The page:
Typekit Goes to Adobe
Monday, October 03, 2011 07:07 PM
There has been quite the mixed reaction to this. Not only people completely against it and those totally for it, but most comments and tweets I’ve seen in reaction to the announcement show most people (myself included) both happy for those currently working for Typekit and worried about the future.
It seems that a lot of people in the web industry have a love/hate relationship with Adobe. While they make the best design products out there, they aren’t particularly loved for all the flaws software of that size comes often has. They’ve been known to not manage new acquisitions the best. Hello Macromedia. And honestly, how often does a big company snapping up an innovative small one end well for said innovation? It seems that the large corporations can’t innovate on their own so they just make a business of buying up other people’s brilliant work and calling it their own.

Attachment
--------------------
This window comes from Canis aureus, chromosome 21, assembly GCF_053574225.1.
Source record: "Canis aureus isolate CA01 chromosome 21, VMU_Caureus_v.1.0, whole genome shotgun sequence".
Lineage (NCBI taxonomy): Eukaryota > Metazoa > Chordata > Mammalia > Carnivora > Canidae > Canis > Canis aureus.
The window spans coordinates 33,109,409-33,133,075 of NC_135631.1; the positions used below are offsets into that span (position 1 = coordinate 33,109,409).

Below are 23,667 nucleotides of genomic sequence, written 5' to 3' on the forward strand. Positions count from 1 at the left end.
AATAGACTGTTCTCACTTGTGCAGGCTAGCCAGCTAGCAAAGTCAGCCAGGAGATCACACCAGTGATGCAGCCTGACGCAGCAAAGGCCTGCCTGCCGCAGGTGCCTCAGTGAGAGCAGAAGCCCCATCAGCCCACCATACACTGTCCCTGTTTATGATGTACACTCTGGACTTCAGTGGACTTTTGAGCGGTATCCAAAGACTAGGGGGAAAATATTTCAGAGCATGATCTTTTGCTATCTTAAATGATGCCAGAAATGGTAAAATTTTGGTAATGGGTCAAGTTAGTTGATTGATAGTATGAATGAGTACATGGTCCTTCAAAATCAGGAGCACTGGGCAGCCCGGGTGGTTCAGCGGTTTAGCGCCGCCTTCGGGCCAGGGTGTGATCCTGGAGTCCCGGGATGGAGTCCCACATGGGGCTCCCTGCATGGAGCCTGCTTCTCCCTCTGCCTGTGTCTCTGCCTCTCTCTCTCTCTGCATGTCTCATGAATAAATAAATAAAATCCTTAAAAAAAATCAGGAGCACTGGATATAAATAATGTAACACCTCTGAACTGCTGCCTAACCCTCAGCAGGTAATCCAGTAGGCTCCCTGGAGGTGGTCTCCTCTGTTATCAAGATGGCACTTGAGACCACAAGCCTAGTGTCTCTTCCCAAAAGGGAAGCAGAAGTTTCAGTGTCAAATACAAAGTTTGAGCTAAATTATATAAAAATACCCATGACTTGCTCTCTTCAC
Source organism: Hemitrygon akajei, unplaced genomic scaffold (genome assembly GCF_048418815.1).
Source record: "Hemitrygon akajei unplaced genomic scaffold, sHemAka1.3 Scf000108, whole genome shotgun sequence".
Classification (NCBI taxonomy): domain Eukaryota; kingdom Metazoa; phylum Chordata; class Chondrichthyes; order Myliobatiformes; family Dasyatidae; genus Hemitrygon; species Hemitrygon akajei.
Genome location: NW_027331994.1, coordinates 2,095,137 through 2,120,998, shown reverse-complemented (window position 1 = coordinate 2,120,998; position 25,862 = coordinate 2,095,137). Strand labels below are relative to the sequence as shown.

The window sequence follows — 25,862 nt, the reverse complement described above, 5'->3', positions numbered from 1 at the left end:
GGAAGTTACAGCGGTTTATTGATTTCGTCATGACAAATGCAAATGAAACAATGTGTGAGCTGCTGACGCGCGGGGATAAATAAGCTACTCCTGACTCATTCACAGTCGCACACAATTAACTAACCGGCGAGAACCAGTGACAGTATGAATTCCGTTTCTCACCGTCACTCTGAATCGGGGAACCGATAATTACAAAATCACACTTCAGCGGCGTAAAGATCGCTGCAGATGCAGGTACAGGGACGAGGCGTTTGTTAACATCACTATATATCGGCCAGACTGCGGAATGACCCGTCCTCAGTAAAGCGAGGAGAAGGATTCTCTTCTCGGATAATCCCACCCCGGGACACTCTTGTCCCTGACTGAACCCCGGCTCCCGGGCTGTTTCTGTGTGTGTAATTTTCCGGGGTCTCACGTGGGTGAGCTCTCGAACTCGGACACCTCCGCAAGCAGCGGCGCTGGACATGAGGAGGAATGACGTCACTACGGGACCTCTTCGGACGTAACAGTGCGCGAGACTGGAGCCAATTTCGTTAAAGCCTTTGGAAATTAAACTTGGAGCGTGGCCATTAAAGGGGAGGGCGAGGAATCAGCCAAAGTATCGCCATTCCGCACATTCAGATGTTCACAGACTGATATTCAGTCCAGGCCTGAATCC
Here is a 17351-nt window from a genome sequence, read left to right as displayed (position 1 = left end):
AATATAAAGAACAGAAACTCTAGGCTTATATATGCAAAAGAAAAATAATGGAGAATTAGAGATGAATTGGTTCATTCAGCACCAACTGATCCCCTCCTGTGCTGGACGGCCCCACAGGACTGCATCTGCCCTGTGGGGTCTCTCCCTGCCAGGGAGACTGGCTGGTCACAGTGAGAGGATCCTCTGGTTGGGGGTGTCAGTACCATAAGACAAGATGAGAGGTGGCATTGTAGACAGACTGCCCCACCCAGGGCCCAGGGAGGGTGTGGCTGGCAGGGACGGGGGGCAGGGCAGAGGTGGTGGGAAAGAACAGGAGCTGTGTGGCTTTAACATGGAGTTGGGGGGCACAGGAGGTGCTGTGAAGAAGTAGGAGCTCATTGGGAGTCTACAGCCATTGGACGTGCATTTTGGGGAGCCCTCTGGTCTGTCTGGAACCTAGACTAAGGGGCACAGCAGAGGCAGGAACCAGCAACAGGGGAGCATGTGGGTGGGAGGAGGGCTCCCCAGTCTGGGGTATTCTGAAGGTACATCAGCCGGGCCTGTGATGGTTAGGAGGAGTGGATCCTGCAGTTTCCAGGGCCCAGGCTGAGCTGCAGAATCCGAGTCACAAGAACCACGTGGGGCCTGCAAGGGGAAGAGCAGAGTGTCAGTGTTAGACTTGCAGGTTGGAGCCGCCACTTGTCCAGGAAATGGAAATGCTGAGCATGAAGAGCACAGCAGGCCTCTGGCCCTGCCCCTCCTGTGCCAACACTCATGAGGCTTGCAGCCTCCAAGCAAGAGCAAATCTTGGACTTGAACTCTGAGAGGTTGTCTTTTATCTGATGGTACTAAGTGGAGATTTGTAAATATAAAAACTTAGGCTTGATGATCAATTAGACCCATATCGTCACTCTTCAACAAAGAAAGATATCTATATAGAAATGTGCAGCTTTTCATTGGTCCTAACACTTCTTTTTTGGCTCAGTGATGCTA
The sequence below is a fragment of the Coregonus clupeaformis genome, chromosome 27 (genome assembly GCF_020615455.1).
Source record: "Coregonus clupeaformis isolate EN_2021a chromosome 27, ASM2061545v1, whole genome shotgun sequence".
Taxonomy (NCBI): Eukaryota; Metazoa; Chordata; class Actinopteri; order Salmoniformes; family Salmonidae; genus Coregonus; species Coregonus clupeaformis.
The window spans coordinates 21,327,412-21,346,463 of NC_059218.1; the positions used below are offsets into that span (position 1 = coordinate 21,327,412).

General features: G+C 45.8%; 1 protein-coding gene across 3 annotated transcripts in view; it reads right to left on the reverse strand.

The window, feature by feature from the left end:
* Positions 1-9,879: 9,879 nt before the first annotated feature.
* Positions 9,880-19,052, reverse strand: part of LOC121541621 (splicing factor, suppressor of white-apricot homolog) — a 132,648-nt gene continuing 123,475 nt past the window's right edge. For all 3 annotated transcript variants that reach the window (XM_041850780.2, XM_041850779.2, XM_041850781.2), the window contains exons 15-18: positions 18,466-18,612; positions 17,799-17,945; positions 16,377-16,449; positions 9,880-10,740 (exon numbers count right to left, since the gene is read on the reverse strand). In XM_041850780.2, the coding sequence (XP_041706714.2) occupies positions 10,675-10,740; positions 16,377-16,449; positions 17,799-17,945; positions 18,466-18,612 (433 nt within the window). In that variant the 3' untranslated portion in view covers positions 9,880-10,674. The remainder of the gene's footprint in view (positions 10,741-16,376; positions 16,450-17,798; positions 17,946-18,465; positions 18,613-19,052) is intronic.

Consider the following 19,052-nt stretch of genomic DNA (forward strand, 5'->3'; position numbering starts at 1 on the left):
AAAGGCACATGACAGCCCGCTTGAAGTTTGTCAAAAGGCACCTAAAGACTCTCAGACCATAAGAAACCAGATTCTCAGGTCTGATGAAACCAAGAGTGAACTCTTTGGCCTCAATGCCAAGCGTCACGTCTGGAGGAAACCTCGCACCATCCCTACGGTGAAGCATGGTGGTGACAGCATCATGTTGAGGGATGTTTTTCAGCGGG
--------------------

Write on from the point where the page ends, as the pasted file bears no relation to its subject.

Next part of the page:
But what I’m really worried about is the future. I use Typekit on a handful of sites. I would like to continue doing so. But this is a hosted service. And just like Delicious and relics of the past like GeoCities, we’ve seen that if you don’t have the data on your own server, you cannot be sure it will always be there for you. Fonts are hardly your own content, but the idea is the same. If you don’t “own” it, you could lose it. If things go south, I’m going to really wish I just purchased the font licensing and hosted them myself. Yeah, it’s a bit more of a hassle for sure, and with all the little adjustments in rendering Typekit does to help, it isn’t quite the same as hosting your own email. Nevertheless, this just seems to add to the argument to host your own stuff so you can keep it around. Like everyone else, I really hope Adobe proves us all wrong and continues to supply a fantastic font embedding service at a reasonable price.